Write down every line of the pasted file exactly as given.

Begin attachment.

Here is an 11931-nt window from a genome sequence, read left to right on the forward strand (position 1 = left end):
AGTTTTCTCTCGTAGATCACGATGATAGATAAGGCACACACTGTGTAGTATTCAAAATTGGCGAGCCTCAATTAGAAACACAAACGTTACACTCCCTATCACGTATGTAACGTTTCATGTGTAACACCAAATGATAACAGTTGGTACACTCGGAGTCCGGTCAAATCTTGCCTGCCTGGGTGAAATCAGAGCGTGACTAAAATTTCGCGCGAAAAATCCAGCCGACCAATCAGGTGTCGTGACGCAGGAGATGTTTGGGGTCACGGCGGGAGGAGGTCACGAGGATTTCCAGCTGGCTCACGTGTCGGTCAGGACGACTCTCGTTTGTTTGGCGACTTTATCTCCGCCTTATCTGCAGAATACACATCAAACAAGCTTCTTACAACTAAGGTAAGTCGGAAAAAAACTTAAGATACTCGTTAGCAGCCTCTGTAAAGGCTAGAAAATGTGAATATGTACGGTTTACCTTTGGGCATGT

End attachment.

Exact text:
Here is an 11931-nt window from a genome sequence, read left to right on the forward strand (position 1 = left end):
AGTTTTCTCTCGTAGATCACGATGATAGATAAGGCACACACTGTGTAGTATTCAAAATTGGCGAGCCTCAATTAGAAACACAAACGTTACACTCCCTATCACGTATGTAACGTTTCATGTGTAACACCAAATGATAACAGTTGGTACACTCGGAGTCCGGTCAAATCTTGCCTGCCTGGGTGAAATCAGAGCGTGACTAAAATTTCGCGCGAAAAATCCAGCCGACCAATCAGGTGTCGTGACGCAGGAGATGTTTGGGGTCACGGCGGGAGGAGGTCACGAGGATTTCCAGCTGGCTCACGTGTCGGTCAGGACGACTCTCGTTTGTTTGGCGACTTTATCTCCGCCTTATCTGCAGAATACACATCAAACAAGCTTCTTACAACTAAGGTAAGTCGGAAAAAAACTTAAGATACTCGTTAGCAGCCTCTGTAAAGGCTAGAAAATGTGAATATGTACGGTTTACCTTTGGGCATGT